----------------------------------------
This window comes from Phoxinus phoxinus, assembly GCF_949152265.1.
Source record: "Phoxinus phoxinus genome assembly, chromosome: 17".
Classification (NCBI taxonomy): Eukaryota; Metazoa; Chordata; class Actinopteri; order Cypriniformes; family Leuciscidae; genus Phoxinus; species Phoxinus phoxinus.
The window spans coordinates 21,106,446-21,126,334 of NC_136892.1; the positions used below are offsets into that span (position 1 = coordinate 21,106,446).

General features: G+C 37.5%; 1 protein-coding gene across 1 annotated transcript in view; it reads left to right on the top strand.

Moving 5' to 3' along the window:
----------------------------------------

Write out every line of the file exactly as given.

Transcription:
This window comes from Phoxinus phoxinus, assembly GCF_949152265.1.
Source record: "Phoxinus phoxinus genome assembly, chromosome: 17".
Classification (NCBI taxonomy): Eukaryota; Metazoa; Chordata; class Actinopteri; order Cypriniformes; family Leuciscidae; genus Phoxinus; species Phoxinus phoxinus.
The window spans coordinates 21,106,446-21,126,334 of NC_136892.1; the positions used below are offsets into that span (position 1 = coordinate 21,106,446).

General features: G+C 37.5%; 1 protein-coding gene across 1 annotated transcript in view; it reads left to right on the top strand.

Moving 5' to 3' along the window: